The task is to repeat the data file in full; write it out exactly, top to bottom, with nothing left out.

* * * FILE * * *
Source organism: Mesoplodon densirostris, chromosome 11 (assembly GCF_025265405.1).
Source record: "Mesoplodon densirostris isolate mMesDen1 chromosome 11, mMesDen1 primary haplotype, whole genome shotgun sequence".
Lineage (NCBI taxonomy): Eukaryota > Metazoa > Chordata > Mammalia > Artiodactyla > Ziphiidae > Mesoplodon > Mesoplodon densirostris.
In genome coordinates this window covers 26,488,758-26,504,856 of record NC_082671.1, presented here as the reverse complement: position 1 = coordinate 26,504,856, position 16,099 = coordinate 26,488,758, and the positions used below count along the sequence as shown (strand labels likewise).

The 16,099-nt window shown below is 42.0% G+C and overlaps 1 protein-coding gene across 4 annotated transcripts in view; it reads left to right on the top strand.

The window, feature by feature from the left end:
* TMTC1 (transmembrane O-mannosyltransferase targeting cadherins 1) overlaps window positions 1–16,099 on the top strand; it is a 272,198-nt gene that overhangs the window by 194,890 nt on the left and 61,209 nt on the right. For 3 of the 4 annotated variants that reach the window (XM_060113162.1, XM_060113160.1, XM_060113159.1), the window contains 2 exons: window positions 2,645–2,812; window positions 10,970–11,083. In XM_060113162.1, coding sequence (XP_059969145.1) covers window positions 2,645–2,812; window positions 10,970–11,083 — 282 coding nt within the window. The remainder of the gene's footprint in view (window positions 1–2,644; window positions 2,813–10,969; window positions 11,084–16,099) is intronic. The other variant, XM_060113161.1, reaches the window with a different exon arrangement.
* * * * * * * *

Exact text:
Source organism: Mesoplodon densirostris, chromosome 11 (assembly GCF_025265405.1).
Source record: "Mesoplodon densirostris isolate mMesDen1 chromosome 11, mMesDen1 primary haplotype, whole genome shotgun sequence".
Lineage (NCBI taxonomy): Eukaryota > Metazoa > Chordata > Mammalia > Artiodactyla > Ziphiidae > Mesoplodon > Mesoplodon densirostris.
In genome coordinates this window covers 26,488,758-26,504,856 of record NC_082671.1, presented here as the reverse complement: position 1 = coordinate 26,504,856, position 16,099 = coordinate 26,488,758, and the positions used below count along the sequence as shown (strand labels likewise).

The 16,099-nt window shown below is 42.0% G+C and overlaps 1 protein-coding gene across 4 annotated transcripts in view; it reads left to right on the top strand.

The window, feature by feature from the left end:
* TMTC1 (transmembrane O-mannosyltransferase targeting cadherins 1) overlaps window positions 1–16,099 on the top strand; it is a 272,198-nt gene that overhangs the window by 194,890 nt on the left and 61,209 nt on the right. For 3 of the 4 annotated variants that reach the window (XM_060113162.1, XM_060113160.1, XM_060113159.1), the window contains 2 exons: window positions 2,645–2,812; window positions 10,970–11,083. In XM_060113162.1, coding sequence (XP_059969145.1) covers window positions 2,645–2,812; window positions 10,970–11,083 — 282 coding nt within the window. The remainder of the gene's footprint in view (window positions 1–2,644; window positions 2,813–10,969; window positions 11,084–16,099) is intronic. The other variant, XM_060113161.1, reaches the window with a different exon arrangement.